Thursday, May 31, 2012

Justice, dialogue and negotiation

There is so much in the news over the last week that has to do with rights and justice that it has been hard to keep up. The ongoing violence in Syria shows no signs of slowing, and the question is being raised by many as to what responsibilities the international community has with regards to the rights of Syrian citizens brutalized by their own government. Then, and one can cannot but see this as a pointed threat to leaders like Assad, an international tribunal has just sentenced former leader of Liberia Charles Taylor to 50 years in prison for his role in promoting violence in nearby Sierra Leone.

Meanwhile the student protests in Montreal continue with anger now not only over the proposed tuition hikes but also over Quebec bill 78, which is seen as a threat to the rights of people who are protesting. Legal challenges to that bill are already coming forward. And in Ontario, a different fight is shaping up over rights and education: this time, between the government's anti-bullying bill 13 (the "Accepting Schools" act) and the Catholic School Board who does not wish to support the bill in its present form or allow students in Catholic schools to form clubs that deal specifically with bullying of LGBTQ students.

The issues that are being raised and played out both in the legal courts and the "court" of public opinion will have a profound effect on the shape of the world and the particular societies with which each of these issues is concerned. The situation in Syria is affecting countless lives, and having ripple effects across the globe. The spread of violence into neighbouring areas is a real threat, and the massacres being perpetrated not only result in astounding loss of life, but also leave deep wounds that fester to breed new violence. More and more a growing section of the international community is learning from history and realizing that atrocities like this have a real political and social cost, even outside of the area in which the violence actually takes place. The debate now is what to do--how can rights be met and justice done in the present situation? The sentencing of Charles Taylor offers one example of a retributive response that comes after the violence. But what about during? How does one resolve the current stalemate about what response to have to the Syrian government's actions among the members of the UN body who are at such odds over the issue?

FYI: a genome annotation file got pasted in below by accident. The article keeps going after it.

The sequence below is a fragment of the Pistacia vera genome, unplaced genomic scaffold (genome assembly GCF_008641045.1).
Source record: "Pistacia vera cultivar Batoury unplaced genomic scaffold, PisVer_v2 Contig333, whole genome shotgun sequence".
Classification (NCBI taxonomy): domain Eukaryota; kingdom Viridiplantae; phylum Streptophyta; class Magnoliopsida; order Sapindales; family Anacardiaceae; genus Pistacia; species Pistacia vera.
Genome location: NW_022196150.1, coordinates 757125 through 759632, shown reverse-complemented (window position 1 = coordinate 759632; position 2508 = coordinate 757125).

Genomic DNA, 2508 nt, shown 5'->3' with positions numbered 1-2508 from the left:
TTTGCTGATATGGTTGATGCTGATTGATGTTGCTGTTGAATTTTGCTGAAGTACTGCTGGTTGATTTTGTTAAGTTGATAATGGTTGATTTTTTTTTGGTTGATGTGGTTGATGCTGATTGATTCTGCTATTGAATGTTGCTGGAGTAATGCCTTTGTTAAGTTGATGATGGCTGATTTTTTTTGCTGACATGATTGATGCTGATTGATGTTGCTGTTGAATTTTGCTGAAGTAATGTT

Likewise, whatever outcome there is to the Montreal student protests, it will have the potential to change the way Quebec itself is shaped, and possibly open wider Canadian debates on issues such as educational rights and accessibility of education in a harsh economic climate, as well as bringing laws aimed at protesters, such as bill 78, to the forefront of discussion. And the outcome of the debate over the "Accepting Schools" act here will have repercussions for all students--whether they are gay, lesbian, straight, bi, trans, queer, or anything else. It will also shape how much leeway religious authorities (not just Catholic, but more widely as well) in charge of publicly funded schooling are granted to shape their school policies in response to government legislation.

There is unfortunately no societal or global consensus on any of these issues. Often there is consensus that "something" needs to be done. But what the details of that "something" should be are where already contentious issues get even more contentious. Nevertheless, part of the process of being a healthy society is being able to talk about things we don't agree about, and to be able to chart an equitable way forward, whether we resolve those differences or not. Our inability to move forward, whether by consensus or some other equitable means, magnifies human suffering in palpable and quantifiable ways. The Syrian massacres and ongoing violence there are at least in part an outcome of a breakdown in social dialogue and negotiation. Negotiation is going on right now in Quebec and Ontario, but whether a socially just outcome will happen--whether we move forward equitably--remains to be seen. Dialogue and negotiation does not guarantee that justice will be done, but it seems a whole lot more likely to happen if real dialogue is allowed. At least that is the thesis I want to pose this week for discussion here. It seems to me there is a link between the process of dialogue and negotiation on the one hand and justice on the other. Where dialogue and negotiation get shut down, injustice is much more likely. And yet so often the greater the issue, the less the two or more sides want to talk with each other. Is it perhaps true that in order to learn how to work greater justice in this world, we need to learn better how to talk and listen with each other, even in cases where we just don't agree?

Wednesday, May 16, 2012

"Trials and tribulations" vs. Injustice